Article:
Alan Walker, Bernard Wood, Luke Delazene, Yohannes Haile-Selassie, Scott Simpson, John Fleagle and anonymous
reviewers for helpful comments and discussion. This project was supported by the Leakey Foundation, PAST (South Africa),
Turkana Basin Institute and the Wenner Gren Foundation for Anthropological Research.
We declare that we have no financial or personal relationships which may have inappropriately influenced us in writing this article.
F.K.M. led the team that recovered the fossils; J.M.P. conducted the statistical analyses;
C.V.W. described the fossils; and all authors contributed to writing the manuscript.
1. Dart RA. Australopithecus africanus: The man-ape of South Africa. Nature. 1925;115:195.
2. Brunet M, Guy F, Pilbeam D, et al. A new hominid from the Upper Miocene of Chad, Central Africa. Nature. 2002;418:145–151.
3. Senut B, Pickford M, Gommery D, Mein P, Cheboi K, Coppens Y. First hominid from the Miocene (Lukeino Formation, Kenya).
C R Acad Sc Paris. 2001;332:137–144.
4. Haile-Selassie Y. Late Miocene hominids from the Middle Awash, Ethiopia. Nature. 2001;412:187–191.
5. Haile-Selassie Y, Suwa G, White TD. Late Miocene teeth from middle Awash, Ethiopia, and early hominid dental evolution.
6. Haile-Selassie Y, WoldeGabriel G, editors. Ardipithecus kedabba: Late Miocene evidence from the Middle Awash,
Ethiopia. Berkeley: University of California Press; 2009.
7. Suwa G, Kono R, Simpson S, Asfaw B, Lovejoy C, White T. Paleobiological implications of the Ardipithecus ramidus dentition.
8. White T, Asfaw B, Beyene Y, et al. Ardipithecus ramidus and the paleobiology of early hominids. Science.
9. White T, WoldeGabriel G, Asfaw B, et al. Assa Issie, Aramis and the origin of Australopithecus. Nature.
10. White TD, Suwa G, Asfaw B. Australopithecus ramidis, a new species of early hominid from Aramis,
Ethiopia. Nature. 1994;371:306–312. http://dx.doi.org/10.1038/371306a0,
11. Kimbel W, Lockwood C, Ward CV, Leakey M, Rak Y, Johanson D. Was Australopithecus anamensis ancestral to A. afarensis?
A case of anagenesis in the hominin fossil record. J Hum Evol. 2006;51:134–152.
12. White TD. Earliest hominids. In: Hartwig WC, editor. The primate fossil record. Cambridge:
Cambridge University Press, 2002; p. 407–417.
13. Greenfield L. Origins of the human canine; a new solution to an old enigma. Yearb Phys Anthropol.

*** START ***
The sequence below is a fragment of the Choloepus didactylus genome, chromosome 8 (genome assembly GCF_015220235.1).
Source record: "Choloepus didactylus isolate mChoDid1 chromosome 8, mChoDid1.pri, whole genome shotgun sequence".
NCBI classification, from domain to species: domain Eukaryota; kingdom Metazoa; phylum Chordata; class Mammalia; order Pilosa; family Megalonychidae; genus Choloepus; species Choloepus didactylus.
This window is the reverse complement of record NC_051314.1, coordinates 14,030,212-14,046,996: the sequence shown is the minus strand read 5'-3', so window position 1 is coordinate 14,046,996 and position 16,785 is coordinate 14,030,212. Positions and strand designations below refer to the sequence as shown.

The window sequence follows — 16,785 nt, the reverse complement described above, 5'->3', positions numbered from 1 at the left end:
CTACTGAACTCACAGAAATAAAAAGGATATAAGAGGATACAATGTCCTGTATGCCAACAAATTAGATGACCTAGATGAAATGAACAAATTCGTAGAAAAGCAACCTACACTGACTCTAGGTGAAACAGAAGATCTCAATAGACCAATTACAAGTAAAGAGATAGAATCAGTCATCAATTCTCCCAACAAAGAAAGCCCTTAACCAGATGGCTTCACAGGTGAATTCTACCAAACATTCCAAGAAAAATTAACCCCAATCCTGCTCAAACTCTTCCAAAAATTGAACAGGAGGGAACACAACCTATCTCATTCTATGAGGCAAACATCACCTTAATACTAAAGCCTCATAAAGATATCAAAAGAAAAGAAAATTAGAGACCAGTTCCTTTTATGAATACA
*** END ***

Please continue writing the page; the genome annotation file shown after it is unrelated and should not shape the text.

14. Plavcan JM. Inferring social behavior from sexual dimorphism in the fossil record. J Hum Evol. 2000;39:327–344.
15. Leakey MG, Feibel CS, MacDougall I, Ward CV, Walker A. New specimens and confirmation of an early age for
Australopithecus anamensis. Nature. 1998;363:62–66.
16. Leakey MG, Feibel CS, McDougall I, Walker A. New four-million-year-old hominid species from Kanapoi and Alia Bay, Kenya.
17. Ward CV, Leakey MG, Walker A. Morphology of Australopithecus anamensis from Kanapoi and Allia Bay,
Kenya. J Hum Evol. 2001;41:255–368.
18. Ward CV, Walker A, Leakey MG. The new hominid species Australopithecus anamensis. Evol Anthropol. 1999;7:197–205.
19. Haile-Selassie Y, Saylor B, Deino A, Alene M, Latimer B. New hominid fossils from Woranso-Mille (Central Afar, Ethiopia)
and taxonomy of early Australopithecus. Am J Phys Anthropol. 2010;141:406–417.
20. Fleagle JG, Rasmussen DT, Yirga S, Bown TM, Grine FE. New hominid fossils from Fejej, southern Ethiopia. J Hum Evol.
21. McDougall I, Brown F. Geochronology of the pre-KBS Tuff sequence, Omo Group, Turkana Basin. J Geol Soc.
22. Wolpoff M. Paleoanthropology. New York: Knopf; 1980.
23. Plavcan J. Sexual dimorphism in the dentition of extant anthropoid primates. Durham: Duke University; 1990.
24. Plavcan J, Ward CV, Paulus F. Estimating tooth crown height in early Australopithecus.
J Hum Evol. 2009;57:2–10.
25. Matlab. Version 7. Natick, MA: Mathworks; 2010.
26. SMATR (Standardized Major Axis Tests and Routines). Version 2. Sydney: Falster D, Wharton D, Wright I; 2006.
27. Wharton D, Wright I, Falster D, Westoby M. Bivariate line-fitting methods for allometry. Biol Rev. 2006;81:259–291.
28. Bailit H, Friedlaender J. Tooth size reduction: A hominid trend. Am Anthropol. 1966;68:665–72.
29. Brace C. Structural reduction in evolution. Am Nat. 1963;97:39–49.
30. Calcagno J, Gibson K. Human dental reduction: Natural selection or probable mutation effect?
Am J Phys Anthropol. 1988;77:505–517.
31. Wolpoff M. The effect of mutations under conditions of reduced selection. Soc Biol. 1969;16:11–23.
32.Jungers W. On canine reduction in early hominids. Curr Anthropol. 1978(19):155–156.
33. Szalay FS. Hunting-scavenging protohominds: A model for hominid origins. Man. 1975;10:420–429.
34. Ungar P, Scott R, Grine F, Teaford M. Molar microwear textures and the diets of Australopithecus anamensis and
Australopithecus afarensis. Philos Trans R Soc London. 2010;365:3345–3354.